Another 12 months has passed and it’s time to take stock of what your PMO has achieved in the last year. An end of year report is a common deliverable for all teams, and the PMO is no exception.
In this article, we’ll look at what you should include in your PMO end of year report to highlight your successes and set your team up for continued delivery into the following year.
Before You Start
Before you start writing an end of year report for your PMO, think about what you are doing it for. Who is going to receive it? What are they going to use it for?
You may think it’s worth doing for your own personal benefit as a PMO leader, and for your team. An end of year report provides a snapshot in time of achievements over a 12-month period, and it can be a useful document to look back on in years to come. It can also be helpful for staff appraisals and evaluations, and for documenting the value of the PMO.
As you’ll be looking back on this document in 12 months time, think about how much detail you need to include to remember how you did the calculations and worked out what to include. If it helps, make a version for publication and sharing with your colleagues, and a version for yourself that includes more notes and explanation about how you came to the figures you did. This will be incredibly helpful when you try to repeat the exercise next year, and it ensures your future documents can be truly comparable to this one. Plus, it will save you a lot of time!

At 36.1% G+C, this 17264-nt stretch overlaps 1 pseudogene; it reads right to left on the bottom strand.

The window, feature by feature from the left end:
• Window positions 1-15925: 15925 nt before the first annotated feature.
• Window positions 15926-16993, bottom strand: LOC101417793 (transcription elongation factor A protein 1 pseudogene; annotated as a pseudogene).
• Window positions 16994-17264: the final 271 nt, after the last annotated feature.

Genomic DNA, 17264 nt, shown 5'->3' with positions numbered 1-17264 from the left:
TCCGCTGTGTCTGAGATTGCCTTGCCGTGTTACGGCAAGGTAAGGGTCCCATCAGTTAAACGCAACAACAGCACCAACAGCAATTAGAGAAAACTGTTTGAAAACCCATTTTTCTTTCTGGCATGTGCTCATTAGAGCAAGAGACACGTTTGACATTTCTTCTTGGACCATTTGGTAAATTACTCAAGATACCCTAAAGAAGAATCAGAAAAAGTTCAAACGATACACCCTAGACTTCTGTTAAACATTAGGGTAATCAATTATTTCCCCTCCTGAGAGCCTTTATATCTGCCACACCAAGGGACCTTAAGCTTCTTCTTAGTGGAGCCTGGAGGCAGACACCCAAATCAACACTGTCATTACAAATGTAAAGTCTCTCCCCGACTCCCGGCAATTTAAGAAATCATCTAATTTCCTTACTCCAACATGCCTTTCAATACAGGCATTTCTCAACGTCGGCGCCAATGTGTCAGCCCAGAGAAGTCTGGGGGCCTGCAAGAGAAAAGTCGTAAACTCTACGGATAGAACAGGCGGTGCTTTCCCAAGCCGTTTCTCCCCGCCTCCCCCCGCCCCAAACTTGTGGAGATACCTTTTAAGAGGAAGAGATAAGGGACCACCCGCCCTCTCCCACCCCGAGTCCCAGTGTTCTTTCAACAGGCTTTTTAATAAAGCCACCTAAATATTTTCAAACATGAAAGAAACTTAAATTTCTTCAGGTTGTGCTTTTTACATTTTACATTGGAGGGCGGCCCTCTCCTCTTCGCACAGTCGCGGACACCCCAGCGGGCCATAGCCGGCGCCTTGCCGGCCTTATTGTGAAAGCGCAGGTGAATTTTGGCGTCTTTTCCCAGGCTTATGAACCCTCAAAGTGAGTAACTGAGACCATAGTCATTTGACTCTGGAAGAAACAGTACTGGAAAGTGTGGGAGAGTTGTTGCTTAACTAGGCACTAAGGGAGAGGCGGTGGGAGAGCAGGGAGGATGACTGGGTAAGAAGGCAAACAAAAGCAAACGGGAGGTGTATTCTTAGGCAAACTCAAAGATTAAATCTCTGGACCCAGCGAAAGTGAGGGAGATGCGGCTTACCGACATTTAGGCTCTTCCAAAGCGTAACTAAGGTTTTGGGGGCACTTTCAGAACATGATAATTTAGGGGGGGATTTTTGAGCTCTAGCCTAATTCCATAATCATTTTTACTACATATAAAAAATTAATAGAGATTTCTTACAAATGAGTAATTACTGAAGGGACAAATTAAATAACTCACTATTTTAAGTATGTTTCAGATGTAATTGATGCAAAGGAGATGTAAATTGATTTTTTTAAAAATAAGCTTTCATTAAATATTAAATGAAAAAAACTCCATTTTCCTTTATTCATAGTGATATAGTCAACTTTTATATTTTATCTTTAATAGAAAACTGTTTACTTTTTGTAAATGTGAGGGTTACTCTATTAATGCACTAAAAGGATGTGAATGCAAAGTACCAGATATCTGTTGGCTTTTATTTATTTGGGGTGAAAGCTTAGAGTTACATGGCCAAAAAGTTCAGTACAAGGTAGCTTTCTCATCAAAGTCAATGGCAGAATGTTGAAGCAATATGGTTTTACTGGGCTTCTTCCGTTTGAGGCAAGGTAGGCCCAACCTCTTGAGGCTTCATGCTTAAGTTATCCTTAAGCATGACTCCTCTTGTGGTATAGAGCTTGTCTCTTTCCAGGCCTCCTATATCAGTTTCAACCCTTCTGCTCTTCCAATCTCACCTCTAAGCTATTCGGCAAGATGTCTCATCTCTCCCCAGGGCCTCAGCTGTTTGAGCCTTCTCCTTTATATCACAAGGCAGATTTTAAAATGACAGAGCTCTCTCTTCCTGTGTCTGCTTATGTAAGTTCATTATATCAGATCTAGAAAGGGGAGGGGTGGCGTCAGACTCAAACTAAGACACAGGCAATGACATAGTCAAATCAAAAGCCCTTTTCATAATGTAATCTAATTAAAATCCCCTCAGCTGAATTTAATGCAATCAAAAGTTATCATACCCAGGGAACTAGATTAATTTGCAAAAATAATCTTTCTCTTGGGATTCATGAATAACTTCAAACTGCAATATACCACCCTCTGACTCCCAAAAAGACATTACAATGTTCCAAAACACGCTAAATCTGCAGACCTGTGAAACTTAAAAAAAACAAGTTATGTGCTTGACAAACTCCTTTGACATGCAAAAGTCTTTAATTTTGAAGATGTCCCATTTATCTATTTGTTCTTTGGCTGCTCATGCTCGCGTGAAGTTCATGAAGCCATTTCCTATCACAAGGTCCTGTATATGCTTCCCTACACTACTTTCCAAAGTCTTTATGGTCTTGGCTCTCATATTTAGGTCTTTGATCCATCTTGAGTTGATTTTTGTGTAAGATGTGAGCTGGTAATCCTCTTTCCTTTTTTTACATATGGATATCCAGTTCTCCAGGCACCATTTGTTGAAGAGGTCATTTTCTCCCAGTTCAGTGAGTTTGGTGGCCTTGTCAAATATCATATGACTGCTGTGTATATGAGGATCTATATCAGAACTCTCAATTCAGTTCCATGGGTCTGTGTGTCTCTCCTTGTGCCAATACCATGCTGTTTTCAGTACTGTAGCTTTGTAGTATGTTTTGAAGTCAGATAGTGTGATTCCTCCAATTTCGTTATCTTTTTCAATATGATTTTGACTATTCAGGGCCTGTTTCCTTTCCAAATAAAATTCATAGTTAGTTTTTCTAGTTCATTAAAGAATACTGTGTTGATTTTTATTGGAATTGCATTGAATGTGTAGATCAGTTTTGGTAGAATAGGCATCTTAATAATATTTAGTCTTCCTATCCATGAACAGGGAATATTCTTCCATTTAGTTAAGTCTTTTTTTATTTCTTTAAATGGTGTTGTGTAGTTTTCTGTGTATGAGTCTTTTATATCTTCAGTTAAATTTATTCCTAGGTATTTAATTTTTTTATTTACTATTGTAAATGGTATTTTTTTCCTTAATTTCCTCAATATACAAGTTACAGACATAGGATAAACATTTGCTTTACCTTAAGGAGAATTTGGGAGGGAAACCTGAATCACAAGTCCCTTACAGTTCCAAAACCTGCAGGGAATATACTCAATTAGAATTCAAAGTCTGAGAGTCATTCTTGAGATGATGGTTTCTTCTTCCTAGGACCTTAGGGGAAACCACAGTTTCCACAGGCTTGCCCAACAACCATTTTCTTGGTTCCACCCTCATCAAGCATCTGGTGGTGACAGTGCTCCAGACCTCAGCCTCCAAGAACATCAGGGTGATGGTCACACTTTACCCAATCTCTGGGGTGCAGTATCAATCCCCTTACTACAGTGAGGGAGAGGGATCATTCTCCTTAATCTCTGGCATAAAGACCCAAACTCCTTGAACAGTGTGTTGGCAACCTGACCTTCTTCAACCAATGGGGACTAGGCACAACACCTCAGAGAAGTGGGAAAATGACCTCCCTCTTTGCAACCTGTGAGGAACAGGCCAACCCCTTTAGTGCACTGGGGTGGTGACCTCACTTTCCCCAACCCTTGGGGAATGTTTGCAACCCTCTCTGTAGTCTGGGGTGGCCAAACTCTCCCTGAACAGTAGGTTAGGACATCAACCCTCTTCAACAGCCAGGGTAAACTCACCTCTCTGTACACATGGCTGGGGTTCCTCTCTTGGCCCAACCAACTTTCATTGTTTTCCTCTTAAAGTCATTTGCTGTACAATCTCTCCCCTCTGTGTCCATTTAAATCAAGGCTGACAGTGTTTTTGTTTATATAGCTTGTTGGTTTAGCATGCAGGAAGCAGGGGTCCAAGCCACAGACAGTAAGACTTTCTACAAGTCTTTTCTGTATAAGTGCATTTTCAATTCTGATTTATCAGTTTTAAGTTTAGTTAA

You’ll also need to gather all the relevant information before you start. You’ll need access to your project management reporting software and dashboards, lessons learned databases and management reports. Ideally, all of this should be available within your enterprise project management tools, because the more you can automate, the easier it will be to prepare the report.
As with all reports, it’s helpful to have an executive summary at the beginning. Write the report first, then pull out the key points and include them in a paragraph to go at the start.
The headlines should include:
- Percent of projects meeting their target completion date/late/early
- Percent of projects coming in on budget/overspent/under spent
- Percent of projects achieving the expected benefits/failing to achieve the expected benefits